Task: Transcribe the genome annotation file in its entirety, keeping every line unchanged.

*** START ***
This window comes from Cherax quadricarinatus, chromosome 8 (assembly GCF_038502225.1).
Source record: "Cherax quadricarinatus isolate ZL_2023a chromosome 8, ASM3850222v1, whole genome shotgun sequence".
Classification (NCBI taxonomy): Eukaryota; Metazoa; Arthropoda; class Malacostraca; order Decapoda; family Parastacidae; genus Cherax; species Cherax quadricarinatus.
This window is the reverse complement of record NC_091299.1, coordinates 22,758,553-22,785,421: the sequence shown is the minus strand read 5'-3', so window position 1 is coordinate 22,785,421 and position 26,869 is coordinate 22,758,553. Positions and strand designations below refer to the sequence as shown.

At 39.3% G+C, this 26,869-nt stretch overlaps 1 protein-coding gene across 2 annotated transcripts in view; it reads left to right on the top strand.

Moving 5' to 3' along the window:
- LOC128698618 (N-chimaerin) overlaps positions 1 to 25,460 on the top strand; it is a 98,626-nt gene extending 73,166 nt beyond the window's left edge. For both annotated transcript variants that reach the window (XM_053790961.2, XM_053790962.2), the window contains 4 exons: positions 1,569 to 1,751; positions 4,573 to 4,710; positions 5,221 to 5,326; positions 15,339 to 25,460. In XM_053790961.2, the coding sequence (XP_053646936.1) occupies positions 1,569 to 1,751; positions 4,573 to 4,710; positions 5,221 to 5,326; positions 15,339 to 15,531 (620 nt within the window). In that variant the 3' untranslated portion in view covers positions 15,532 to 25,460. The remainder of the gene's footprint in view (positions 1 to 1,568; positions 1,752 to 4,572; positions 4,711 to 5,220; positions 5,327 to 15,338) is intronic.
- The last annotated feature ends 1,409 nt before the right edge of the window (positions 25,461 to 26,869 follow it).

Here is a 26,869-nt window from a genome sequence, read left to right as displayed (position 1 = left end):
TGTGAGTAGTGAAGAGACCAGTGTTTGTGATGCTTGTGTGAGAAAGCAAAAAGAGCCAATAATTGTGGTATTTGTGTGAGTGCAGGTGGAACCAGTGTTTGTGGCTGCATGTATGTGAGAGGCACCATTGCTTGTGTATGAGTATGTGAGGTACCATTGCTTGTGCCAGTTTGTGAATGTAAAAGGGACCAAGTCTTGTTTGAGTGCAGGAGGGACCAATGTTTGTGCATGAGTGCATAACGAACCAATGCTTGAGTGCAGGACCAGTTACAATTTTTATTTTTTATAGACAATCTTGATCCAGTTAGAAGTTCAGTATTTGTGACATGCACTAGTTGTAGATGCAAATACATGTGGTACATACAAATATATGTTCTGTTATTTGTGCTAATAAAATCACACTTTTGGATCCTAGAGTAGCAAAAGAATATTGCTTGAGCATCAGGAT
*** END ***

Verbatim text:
This window comes from Cherax quadricarinatus, chromosome 8 (assembly GCF_038502225.1).
Source record: "Cherax quadricarinatus isolate ZL_2023a chromosome 8, ASM3850222v1, whole genome shotgun sequence".
Classification (NCBI taxonomy): Eukaryota; Metazoa; Arthropoda; class Malacostraca; order Decapoda; family Parastacidae; genus Cherax; species Cherax quadricarinatus.
This window is the reverse complement of record NC_091299.1, coordinates 22,758,553-22,785,421: the sequence shown is the minus strand read 5'-3', so window position 1 is coordinate 22,785,421 and position 26,869 is coordinate 22,758,553. Positions and strand designations below refer to the sequence as shown.

At 39.3% G+C, this 26,869-nt stretch overlaps 1 protein-coding gene across 2 annotated transcripts in view; it reads left to right on the top strand.

Moving 5' to 3' along the window:
- LOC128698618 (N-chimaerin) overlaps positions 1 to 25,460 on the top strand; it is a 98,626-nt gene extending 73,166 nt beyond the window's left edge. For both annotated transcript variants that reach the window (XM_053790961.2, XM_053790962.2), the window contains 4 exons: positions 1,569 to 1,751; positions 4,573 to 4,710; positions 5,221 to 5,326; positions 15,339 to 25,460. In XM_053790961.2, the coding sequence (XP_053646936.1) occupies positions 1,569 to 1,751; positions 4,573 to 4,710; positions 5,221 to 5,326; positions 15,339 to 15,531 (620 nt within the window). In that variant the 3' untranslated portion in view covers positions 15,532 to 25,460. The remainder of the gene's footprint in view (positions 1 to 1,568; positions 1,752 to 4,572; positions 4,711 to 5,220; positions 5,327 to 15,338) is intronic.
- The last annotated feature ends 1,409 nt before the right edge of the window (positions 25,461 to 26,869 follow it).

Here is a 26,869-nt window from a genome sequence, read left to right as displayed (position 1 = left end):
TGTGAGTAGTGAAGAGACCAGTGTTTGTGATGCTTGTGTGAGAAAGCAAAAAGAGCCAATAATTGTGGTATTTGTGTGAGTGCAGGTGGAACCAGTGTTTGTGGCTGCATGTATGTGAGAGGCACCATTGCTTGTGTATGAGTATGTGAGGTACCATTGCTTGTGCCAGTTTGTGAATGTAAAAGGGACCAAGTCTTGTTTGAGTGCAGGAGGGACCAATGTTTGTGCATGAGTGCATAACGAACCAATGCTTGAGTGCAGGACCAGTTACAATTTTTATTTTTTATAGACAATCTTGATCCAGTTAGAAGTTCAGTATTTGTGACATGCACTAGTTGTAGATGCAAATACATGTGGTACATACAAATATATGTTCTGTTATTTGTGCTAATAAAATCACACTTTTGGATCCTAGAGTAGCAAAAGAATATTGCTTGAGCATCAGGAT